NEW LONDON, Mo. — A love of classic automobiles and the immersive culture that surrounds them has been a part of Nash Simmons’ family for three generations.
His enthusiasm and bright spark of creativity shines through in every project he completes with two part-time employees in his shop, Nash Upholstery, at 409 W. 1st St.
The story began many years ago, through his family’s shared love of fixing up, driving and generally enjoying classic automobiles of every ilk.
Simmons remembered how he and his grandfather, John, father, Jamey, and brother Austin, always loved collecting and driving classic vehicles, painting them up and performing repairs along the way.
They completed each vehicle to personally enjoy, and they maintain that passion to this day. They restored the vehicles to a point where they could enjoy them, but no one had yet mastered the skills of upholstery.
Nash Simmons decided he wanted to take that next step, enrolling in a one-year upholstery course at WyoTech. He soon learned a variety of custom techniques, returning to establish Nash Upholstery — a nod to his name, as well as the classic American automaker — in April 2015.
“I’ve been busy as could be ever since,” he said.
The garage contains a collection of special vehicles that run the gamut of classics from just about every genre — a chrome-bedecked engine sits atop the frame rails of a flat-black painted 1957 Chevrolet two-door sedan. Nearby, a two-tone 1955 Chevrolet wagon beckons.
A Jeep Wagoneer — sure to evoke emotions from four-wheel enthusiasts — isn’t far away. Tucked in the right corner of the bay is a gleaming Volkswagen Microbus, with a convertible VW Beetle that appears to be moving closer to cruise time once again.
No two projects are the same, and Simmons approaches each one the same way — discussing in detail what the owner’s vision looks like. Regardless of the leather, textile or upholstery technique he employs, each project is personalized to what the owner is looking for.
He strives to make the result “seamless,” noting the humor in his description when so many seams are involved in the process.
“It’s your vision, and you can do it however you want,” he said. “I’m just here to make your vision come to life, basically.”
He uses specialty scissors, an endless selection of materials, glue guns, hand-formed foam, wood and a large array of sewing machines to make it all happen. He motioned to a white sewing machine in the center of his shop which he uses almost every day.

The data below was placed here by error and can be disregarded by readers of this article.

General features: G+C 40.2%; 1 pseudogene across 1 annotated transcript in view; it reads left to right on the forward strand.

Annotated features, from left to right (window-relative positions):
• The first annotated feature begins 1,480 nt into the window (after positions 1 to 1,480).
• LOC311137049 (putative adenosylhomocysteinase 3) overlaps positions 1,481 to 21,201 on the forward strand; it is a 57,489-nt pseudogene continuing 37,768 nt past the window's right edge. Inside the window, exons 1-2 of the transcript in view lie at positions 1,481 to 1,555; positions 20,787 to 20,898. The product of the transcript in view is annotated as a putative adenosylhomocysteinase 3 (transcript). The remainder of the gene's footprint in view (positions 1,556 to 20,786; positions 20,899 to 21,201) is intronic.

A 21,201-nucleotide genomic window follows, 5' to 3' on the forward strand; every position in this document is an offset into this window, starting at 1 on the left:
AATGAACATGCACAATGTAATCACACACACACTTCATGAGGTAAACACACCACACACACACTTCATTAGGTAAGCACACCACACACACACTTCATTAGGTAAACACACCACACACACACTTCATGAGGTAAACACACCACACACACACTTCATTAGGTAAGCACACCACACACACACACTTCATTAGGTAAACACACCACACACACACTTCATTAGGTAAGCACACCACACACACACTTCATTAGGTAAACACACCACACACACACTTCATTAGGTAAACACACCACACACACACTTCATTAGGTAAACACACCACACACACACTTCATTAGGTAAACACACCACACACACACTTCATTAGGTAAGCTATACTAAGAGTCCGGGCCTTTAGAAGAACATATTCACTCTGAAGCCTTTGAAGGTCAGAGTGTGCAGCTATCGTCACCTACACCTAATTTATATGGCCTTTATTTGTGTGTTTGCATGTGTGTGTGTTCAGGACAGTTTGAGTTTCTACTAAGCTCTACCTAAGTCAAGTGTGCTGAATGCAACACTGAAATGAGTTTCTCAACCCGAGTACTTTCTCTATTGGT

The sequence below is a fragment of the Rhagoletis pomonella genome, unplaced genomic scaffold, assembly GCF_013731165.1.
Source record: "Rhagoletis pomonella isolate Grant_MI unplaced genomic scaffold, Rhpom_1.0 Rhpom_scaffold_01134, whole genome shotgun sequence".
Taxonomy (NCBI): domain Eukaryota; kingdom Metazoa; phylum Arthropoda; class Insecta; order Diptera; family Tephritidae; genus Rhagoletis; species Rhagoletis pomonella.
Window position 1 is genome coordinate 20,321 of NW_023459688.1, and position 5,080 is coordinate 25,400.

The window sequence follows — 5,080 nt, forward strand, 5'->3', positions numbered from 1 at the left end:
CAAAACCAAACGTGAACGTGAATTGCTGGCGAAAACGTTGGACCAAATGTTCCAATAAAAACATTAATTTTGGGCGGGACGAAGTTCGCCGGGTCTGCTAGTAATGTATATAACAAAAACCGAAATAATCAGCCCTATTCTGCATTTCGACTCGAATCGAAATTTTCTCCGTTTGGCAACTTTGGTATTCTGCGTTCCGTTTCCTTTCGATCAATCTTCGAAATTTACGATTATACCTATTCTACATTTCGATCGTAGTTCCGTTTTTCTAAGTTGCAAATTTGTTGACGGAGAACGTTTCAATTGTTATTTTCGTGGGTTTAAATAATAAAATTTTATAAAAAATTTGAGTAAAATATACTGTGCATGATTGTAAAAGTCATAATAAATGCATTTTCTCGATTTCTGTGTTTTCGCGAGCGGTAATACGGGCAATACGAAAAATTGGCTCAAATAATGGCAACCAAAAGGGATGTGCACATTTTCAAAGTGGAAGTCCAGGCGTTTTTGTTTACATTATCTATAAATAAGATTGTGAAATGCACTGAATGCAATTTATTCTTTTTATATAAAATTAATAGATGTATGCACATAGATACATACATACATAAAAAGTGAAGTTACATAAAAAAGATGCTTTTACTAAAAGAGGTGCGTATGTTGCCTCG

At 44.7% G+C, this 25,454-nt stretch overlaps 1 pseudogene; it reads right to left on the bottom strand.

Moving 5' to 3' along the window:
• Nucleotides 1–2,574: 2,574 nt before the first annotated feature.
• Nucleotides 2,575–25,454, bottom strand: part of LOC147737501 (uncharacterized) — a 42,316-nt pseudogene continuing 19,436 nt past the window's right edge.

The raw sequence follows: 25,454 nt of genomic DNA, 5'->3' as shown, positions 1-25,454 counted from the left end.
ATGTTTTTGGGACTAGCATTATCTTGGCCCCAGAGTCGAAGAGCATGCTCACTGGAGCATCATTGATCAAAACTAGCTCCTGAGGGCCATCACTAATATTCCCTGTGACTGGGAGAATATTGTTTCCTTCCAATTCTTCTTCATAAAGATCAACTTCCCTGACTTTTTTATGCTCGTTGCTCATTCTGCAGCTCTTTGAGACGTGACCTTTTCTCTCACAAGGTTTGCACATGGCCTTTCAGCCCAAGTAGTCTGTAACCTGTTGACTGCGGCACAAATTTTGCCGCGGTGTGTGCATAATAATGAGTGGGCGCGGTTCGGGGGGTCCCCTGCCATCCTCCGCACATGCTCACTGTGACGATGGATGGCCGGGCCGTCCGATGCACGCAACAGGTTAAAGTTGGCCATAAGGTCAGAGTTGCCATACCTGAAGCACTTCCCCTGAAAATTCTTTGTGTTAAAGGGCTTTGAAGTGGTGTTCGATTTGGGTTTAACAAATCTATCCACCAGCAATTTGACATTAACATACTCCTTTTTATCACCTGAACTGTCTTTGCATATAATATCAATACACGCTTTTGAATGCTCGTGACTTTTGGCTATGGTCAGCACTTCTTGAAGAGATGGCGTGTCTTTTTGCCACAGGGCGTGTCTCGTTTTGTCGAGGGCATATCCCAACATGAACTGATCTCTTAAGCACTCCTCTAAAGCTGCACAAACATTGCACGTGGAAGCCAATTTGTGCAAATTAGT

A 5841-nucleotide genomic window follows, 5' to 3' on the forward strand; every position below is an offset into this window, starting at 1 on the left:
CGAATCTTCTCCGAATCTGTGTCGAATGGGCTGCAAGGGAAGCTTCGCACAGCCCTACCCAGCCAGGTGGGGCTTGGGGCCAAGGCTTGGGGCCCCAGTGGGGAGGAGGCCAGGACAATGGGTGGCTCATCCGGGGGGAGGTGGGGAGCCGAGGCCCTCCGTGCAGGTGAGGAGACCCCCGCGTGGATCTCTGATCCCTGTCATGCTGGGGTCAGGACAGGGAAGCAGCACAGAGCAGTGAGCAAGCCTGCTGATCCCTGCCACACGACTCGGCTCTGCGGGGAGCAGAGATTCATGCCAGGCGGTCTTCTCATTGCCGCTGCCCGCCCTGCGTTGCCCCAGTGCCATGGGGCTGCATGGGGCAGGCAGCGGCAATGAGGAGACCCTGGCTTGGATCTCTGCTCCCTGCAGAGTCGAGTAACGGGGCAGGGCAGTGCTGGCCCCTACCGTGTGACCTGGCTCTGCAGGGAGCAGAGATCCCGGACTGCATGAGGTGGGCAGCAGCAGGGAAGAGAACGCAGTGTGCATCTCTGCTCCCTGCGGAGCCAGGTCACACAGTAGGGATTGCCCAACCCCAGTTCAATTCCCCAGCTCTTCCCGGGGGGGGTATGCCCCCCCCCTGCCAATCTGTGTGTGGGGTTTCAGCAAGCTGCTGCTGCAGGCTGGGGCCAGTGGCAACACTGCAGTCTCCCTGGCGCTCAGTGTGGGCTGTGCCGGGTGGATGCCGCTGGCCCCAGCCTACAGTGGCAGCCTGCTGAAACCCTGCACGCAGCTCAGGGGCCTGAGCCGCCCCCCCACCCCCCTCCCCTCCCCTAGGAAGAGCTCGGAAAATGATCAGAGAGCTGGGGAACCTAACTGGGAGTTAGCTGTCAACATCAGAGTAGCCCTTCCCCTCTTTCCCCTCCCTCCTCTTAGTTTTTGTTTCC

Simmons and his two part-time employees undertake projects of every scope imaginable. A late-model Buick LeSabre is receiving a new headliner, and company trucks, farm vehicles and other daily drivers in need of some TLC for their seats or other interior components provide a great deal of business along with more involved custom work.
No matter how any details are involved in a project, the owner’s reactions are positive. A lot of customers tend to put their visit to his shop off for a while, but their emotional response reveals the personal difference borne of the results.
“It’s just a lot of joy there, even in the new daily driver to the custom, older car — people find a lot of pride and a lot of joy in their vehicles,” he said.
Simmons paused to painstakingly apply a piece of pale-blue leather over a curved aluminum panel, destined to cover the air-conditioning system in a 1967 Chevrolet Impala hardtop coupe. The classic’s curving body lines soon reveal one of his largest projects at the moment.
Inside, the vehicle already sports a new headliner, and new rear seats are being fitted. The trunk is being “boxed off” with a wood structure to be covered with custom upholstery to give a “more finished look.”
A custom dash panel and custom-molded carpet meets a full-length center console built from scratch — sweeping between the front seats to the rear of the interior. The console will incorporate two sliding panels to allow for a storage compartment, cupholders and a wireless phone charger.
Behind the service counter, a small replica represents a ’32 Ford “Vicky” Simmons worked on, sporting a blazing orange paint job. The impeccable interior work features a saddle brown leather motif with a subtle sweep of chrome. The actual vehicle was given as a prize to a lucky winner who attended a car show in Kentucky featuring more than 10,000 registered cars.
Simmons is quick to commend members of the car community, including the two employees who accompany him on each project, big or small. They share a common bond that’s evident each time an automotive enthusiast meets another, regardless of the particular car, truck, hot rod or other motorized masterpiece they enjoy.
“It’s been really good. Since day one, the car community has been really good to me — and I couldn’t do it without them,” he said, likening them all to one big family. “There are a lot of really good guys around that have been really good to me.”